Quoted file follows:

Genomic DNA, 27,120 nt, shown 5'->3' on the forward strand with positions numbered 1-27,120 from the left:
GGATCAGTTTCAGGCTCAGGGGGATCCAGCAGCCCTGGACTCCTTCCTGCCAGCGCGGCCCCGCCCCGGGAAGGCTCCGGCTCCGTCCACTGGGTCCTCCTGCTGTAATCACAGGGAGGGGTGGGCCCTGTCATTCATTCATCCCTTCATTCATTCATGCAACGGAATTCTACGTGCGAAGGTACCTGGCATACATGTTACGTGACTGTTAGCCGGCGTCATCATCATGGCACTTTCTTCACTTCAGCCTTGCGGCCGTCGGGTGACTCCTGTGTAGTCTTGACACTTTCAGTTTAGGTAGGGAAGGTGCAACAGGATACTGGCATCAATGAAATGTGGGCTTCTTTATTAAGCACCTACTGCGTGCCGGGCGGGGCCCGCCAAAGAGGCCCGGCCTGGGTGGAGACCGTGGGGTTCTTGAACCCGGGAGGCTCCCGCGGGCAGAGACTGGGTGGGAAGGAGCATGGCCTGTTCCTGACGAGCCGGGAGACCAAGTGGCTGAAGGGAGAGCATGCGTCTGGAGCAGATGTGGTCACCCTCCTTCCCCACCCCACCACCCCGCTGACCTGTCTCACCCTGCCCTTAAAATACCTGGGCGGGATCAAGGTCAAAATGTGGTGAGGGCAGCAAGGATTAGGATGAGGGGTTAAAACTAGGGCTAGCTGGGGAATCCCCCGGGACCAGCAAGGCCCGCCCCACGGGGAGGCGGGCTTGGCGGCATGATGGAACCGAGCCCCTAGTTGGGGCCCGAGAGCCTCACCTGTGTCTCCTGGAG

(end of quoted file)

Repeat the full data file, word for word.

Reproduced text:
Genomic DNA, 27,120 nt, shown 5'->3' on the forward strand with positions numbered 1-27,120 from the left:
GGATCAGTTTCAGGCTCAGGGGGATCCAGCAGCCCTGGACTCCTTCCTGCCAGCGCGGCCCCGCCCCGGGAAGGCTCCGGCTCCGTCCACTGGGTCCTCCTGCTGTAATCACAGGGAGGGGTGGGCCCTGTCATTCATTCATCCCTTCATTCATTCATGCAACGGAATTCTACGTGCGAAGGTACCTGGCATACATGTTACGTGACTGTTAGCCGGCGTCATCATCATGGCACTTTCTTCACTTCAGCCTTGCGGCCGTCGGGTGACTCCTGTGTAGTCTTGACACTTTCAGTTTAGGTAGGGAAGGTGCAACAGGATACTGGCATCAATGAAATGTGGGCTTCTTTATTAAGCACCTACTGCGTGCCGGGCGGGGCCCGCCAAAGAGGCCCGGCCTGGGTGGAGACCGTGGGGTTCTTGAACCCGGGAGGCTCCCGCGGGCAGAGACTGGGTGGGAAGGAGCATGGCCTGTTCCTGACGAGCCGGGAGACCAAGTGGCTGAAGGGAGAGCATGCGTCTGGAGCAGATGTGGTCACCCTCCTTCCCCACCCCACCACCCCGCTGACCTGTCTCACCCTGCCCTTAAAATACCTGGGCGGGATCAAGGTCAAAATGTGGTGAGGGCAGCAAGGATTAGGATGAGGGGTTAAAACTAGGGCTAGCTGGGGAATCCCCCGGGACCAGCAAGGCCCGCCCCACGGGGAGGCGGGCTTGGCGGCATGATGGAACCGAGCCCCTAGTTGGGGCCCGAGAGCCTCACCTGTGTCTCCTGGAG